Sea Surface Temp anomaly data (4/11) is unchanged and continues to indicate that cooler waters (-1 C degs) had a grip on the equator covering from a bit west of South America westward to the dateline. Cooler than normal waters also were present in feeder bands originating off the US West Coast (not as strong as earlier in the Winter) and somewhat colder ones off South America sweeping fully to the intersection of the dateline and the equator, serving to continue the existing La Nina pattern. These colder waters are a reflection of stronger than normal high pressure built in over both hemispheres causing upwelling in the Gulf of Alaska and off South America, though it looks like the upwelling effect was stronger in the southern hemi than in the north. But the cooler waters in the North Pacific are relating as are the cool temps over the equator. Warmer than normal waters remain over the Galapagos Islands and over a very narrow band west of there. And tongues of warmer water are positioned in the both the Northwest and Southwest Hemispheres trying to make inroads to the east. Regardless, the big picture still looks like a La Nina setup (though fading in intensity).
Below the surface on the equator there had previously been indications of Kevin Wave activity. Colder than normal water that had been locked all winter southeast of Hawaii under the equator evaporated in late February and moved to dead neutral presumably from the effects of two consecutive bouts of the Active Phase of the MJO which in turn might have driven a Kelvin Wave. In parallel warmer than normal water was edging east from the West Pacific, previously up +2 degrees above normal and positioned due south of Hawaii (150W) under the equator on 3/3 and holding there though 3/22. There had been minor fluctuations in it's intensity but in all, reasonably stable. Currently those temps are down to about 1 deg above normal. There had been an impenetrable wall at 140W separating the warm and cool anomalies and it had been blocking any eastward progress of warmer subsurface water. But as of 4/4, it appears that that wall was fading if not gone entirely (by 4/7). And currently a small but steady finger of normal to slightly warmer (0 to +1 deg C) water was flowing east making it to the equatorial East Pacific up at 100-150 meters. It would be best to see warm anomalies down to 200 meters, but the current state is the best it's been in 9 months and suggestive of a near normal subsurface thermocline. The thoughts is this normalization of subsurface waters will eventually affect water temps at the surface and then the atmosphere above it (months later).
Over the entire Equatorial Pacific trades were blowing all the way to the Philippines and beyond. From a historical 'normal' perspective these easterly winds were almost normal and any anomalies that persisted were dying to almost totally normal as of 3/27.
Remnants of what was a moderate plus strength La Nina Pattern (where the Inactive Phase takes control) are still evident and momentum from this La Nina event are expected to hold well into the Fall of 2011 (and likely to early 2012) in the upper atmosphere regardless of how quickly La Nina's demise occurs in the ocean. In short, it's going to be tough for surfers on west facing shores in the Eastern Pacific and Eastern Atlantic, though east facing shores of the West Pacific and Atlantic might do well from the Inactive Phase's dominance, especially in summer months. That is not to say there will be no storms, in fact, there could be short periods of intense activity when the Active Phase gets an opportunity to come to fruition, but that will be the exception rather than the rule, with the Inactive Phase trying to keep a cap on storm activity. Best bet's at this time are for an enhanced tropical season in the Atlantic (2011).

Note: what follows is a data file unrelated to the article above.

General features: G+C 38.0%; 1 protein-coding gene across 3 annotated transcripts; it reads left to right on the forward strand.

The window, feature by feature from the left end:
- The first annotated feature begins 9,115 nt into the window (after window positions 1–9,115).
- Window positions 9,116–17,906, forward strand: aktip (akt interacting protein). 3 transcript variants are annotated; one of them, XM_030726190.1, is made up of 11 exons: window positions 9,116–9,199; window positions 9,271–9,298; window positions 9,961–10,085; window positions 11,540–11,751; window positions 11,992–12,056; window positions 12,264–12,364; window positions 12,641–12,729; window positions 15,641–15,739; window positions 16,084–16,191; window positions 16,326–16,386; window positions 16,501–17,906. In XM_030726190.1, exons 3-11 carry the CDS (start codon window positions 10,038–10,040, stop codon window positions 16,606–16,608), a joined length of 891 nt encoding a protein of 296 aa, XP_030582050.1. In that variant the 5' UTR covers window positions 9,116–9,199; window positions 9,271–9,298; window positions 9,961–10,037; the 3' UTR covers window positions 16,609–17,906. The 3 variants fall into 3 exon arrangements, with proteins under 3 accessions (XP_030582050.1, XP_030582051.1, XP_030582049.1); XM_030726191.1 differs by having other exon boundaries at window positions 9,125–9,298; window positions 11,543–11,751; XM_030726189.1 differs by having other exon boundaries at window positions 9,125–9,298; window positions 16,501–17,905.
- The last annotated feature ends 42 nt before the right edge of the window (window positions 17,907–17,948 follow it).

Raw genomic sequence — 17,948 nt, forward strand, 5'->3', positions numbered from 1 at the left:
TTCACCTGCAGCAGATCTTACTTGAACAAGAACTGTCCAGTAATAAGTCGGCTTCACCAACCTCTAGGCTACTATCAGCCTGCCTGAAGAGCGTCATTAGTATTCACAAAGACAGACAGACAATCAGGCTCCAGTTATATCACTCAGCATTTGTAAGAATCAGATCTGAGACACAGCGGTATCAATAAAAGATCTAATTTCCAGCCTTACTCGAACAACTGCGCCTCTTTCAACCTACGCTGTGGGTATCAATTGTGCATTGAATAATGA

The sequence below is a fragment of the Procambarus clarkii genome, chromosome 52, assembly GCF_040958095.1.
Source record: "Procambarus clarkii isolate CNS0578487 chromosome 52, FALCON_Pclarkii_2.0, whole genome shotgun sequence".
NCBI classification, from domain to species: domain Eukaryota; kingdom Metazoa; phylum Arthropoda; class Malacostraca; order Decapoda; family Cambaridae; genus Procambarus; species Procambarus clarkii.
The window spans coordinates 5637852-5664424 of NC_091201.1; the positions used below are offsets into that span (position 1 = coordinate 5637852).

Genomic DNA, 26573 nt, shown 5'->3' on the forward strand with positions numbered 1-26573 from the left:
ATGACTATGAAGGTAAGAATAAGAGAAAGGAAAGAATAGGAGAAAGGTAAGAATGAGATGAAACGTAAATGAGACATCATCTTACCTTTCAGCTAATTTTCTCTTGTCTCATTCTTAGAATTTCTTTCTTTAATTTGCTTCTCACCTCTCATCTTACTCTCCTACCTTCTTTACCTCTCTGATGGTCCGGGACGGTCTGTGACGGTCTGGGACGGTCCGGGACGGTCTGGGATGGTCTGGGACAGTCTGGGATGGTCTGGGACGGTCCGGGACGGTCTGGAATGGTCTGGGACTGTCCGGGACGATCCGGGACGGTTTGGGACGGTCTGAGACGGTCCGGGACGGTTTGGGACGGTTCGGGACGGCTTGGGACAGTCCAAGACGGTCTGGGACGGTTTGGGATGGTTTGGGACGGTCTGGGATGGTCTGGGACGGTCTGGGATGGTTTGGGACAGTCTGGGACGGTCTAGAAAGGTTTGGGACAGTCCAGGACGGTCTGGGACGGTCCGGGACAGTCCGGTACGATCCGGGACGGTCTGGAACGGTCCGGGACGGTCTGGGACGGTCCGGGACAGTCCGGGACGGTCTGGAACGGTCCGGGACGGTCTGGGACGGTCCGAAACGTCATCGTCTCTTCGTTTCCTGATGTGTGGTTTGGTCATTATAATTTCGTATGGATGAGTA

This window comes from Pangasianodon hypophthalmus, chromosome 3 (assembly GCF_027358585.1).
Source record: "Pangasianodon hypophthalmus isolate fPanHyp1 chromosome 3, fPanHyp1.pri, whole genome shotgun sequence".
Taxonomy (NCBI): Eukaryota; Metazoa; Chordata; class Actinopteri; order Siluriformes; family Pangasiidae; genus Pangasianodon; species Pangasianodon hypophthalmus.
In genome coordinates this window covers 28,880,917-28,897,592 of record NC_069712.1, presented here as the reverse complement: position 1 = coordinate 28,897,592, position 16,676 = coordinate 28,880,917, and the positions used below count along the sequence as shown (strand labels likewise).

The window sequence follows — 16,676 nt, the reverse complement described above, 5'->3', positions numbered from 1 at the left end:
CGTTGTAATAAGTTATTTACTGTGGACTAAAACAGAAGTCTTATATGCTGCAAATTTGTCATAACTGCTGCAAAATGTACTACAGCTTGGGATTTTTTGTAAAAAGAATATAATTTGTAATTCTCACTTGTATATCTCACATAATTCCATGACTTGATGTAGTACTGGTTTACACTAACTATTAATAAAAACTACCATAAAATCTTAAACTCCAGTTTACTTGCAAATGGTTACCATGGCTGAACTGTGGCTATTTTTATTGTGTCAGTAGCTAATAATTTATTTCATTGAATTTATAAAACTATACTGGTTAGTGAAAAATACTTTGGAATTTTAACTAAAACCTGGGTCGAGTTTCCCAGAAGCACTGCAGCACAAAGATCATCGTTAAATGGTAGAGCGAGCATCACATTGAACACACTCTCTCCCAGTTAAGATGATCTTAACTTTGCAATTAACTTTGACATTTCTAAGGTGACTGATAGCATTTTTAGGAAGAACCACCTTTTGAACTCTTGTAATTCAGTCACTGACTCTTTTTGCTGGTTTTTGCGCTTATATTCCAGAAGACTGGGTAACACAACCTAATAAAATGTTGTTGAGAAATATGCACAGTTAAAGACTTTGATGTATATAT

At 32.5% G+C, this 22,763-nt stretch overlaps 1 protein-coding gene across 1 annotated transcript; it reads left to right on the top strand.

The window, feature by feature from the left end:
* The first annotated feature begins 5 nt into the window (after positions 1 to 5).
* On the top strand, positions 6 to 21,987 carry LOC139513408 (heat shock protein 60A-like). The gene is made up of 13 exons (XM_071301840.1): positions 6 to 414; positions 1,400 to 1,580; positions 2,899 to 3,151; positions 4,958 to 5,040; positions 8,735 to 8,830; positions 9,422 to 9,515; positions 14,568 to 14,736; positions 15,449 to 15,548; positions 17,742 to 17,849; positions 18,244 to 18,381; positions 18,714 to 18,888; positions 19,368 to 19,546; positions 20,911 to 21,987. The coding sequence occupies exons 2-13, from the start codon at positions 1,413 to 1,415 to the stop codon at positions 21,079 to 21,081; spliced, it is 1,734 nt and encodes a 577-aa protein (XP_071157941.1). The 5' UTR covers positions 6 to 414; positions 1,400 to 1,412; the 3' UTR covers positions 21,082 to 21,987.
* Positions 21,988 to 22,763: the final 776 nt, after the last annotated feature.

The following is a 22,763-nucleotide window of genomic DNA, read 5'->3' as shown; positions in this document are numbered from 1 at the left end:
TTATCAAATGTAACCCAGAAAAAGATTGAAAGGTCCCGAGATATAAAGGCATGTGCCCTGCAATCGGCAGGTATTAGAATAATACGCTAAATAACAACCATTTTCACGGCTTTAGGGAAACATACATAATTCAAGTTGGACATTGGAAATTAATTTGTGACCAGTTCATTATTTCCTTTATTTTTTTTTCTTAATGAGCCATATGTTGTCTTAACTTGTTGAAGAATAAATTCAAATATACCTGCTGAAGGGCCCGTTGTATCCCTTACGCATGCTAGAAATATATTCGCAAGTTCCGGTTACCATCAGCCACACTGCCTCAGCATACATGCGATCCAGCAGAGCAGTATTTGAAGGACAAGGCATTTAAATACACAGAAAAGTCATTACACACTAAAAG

See more details in the El Nino update.
Beyond 72 hours no swell producing fetch aimed well towards either Hawaii or CA is forecast. A gale is forecast in the far Eastern Pacific on Sun (4/17) producing up to 40 ft seas but all aimed due east towards Southern Chile. Swell possible up into Chile, but that's about it.
Details to follow...
External Reference Material: El Nino Southern Oscillation (ENSO), Madden Julian Oscillation (MJO), Pacific Decadal Oscillation (PDO), Southern Oscillation Index (SOI), Kelvin Wave
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Mavericks Surf Shop Grand Opening - Sunday, December 19 2:00 - 6:00 p.m. rain or shine! Check out the new home of Jeff Clark's Mavericks Surf Shop, now located at 25 Johnson Pier in Pillar Point Harbor. The shop features much of Clark's surfing memorabilia, classic boards and photos, as well as an entirely new line of Jeff Clark original Mavericks clothing, accessories and surfboards. The shop has been open in the new location since December 8, and the Grand Opening party is set for this coming Sunday, just in time for Christmas. The party starts at 2 p.m., with live music, food and drinks. Jeff Clark and many Mavericks surfers will be there to meet the public. Local restaurants Ketch Joanne's and Princeton Seafood will serve up delicious food, while San Francisco Wine Trading Company is providing the beverages. The shop will be open all weekend, from 9 a.m. to 8 p.m. on Saturday and Sunday.
Stormsurf Maintenance Upgrades: Buoy 46059 and 46012 were replaced a month or so ago. Totally new buoys were installed. Here on Stormsurf we had to reset the algorithms used to calculate 'pure swell' for them. That was accomplished on 11/13. Pure swell numbers are now correct. Links: 46012, 46059
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Chasing The Swell: Sachi Cunningham from the LA Times spent the entirety of last winter chasing surfers and swells around the North Pacific with her high def video cam. Her timing couldn't have been any better with the project exactly coinciding with the strongest El Nino in 12 years resulting in the best big wave season in a decade. And being an accomplished surfer herself helped her to bring a poignant and accurate account of the what it's like to ride big waves and the new (and some not so new) personalities that are revitalizing the sport. This is must-see material for any surfer or weather enthusiast. Check it out here: http://www.latimes.com/news/nationworld/nation/chasingtheswell/
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Surf Height-Swell Height Correlation Table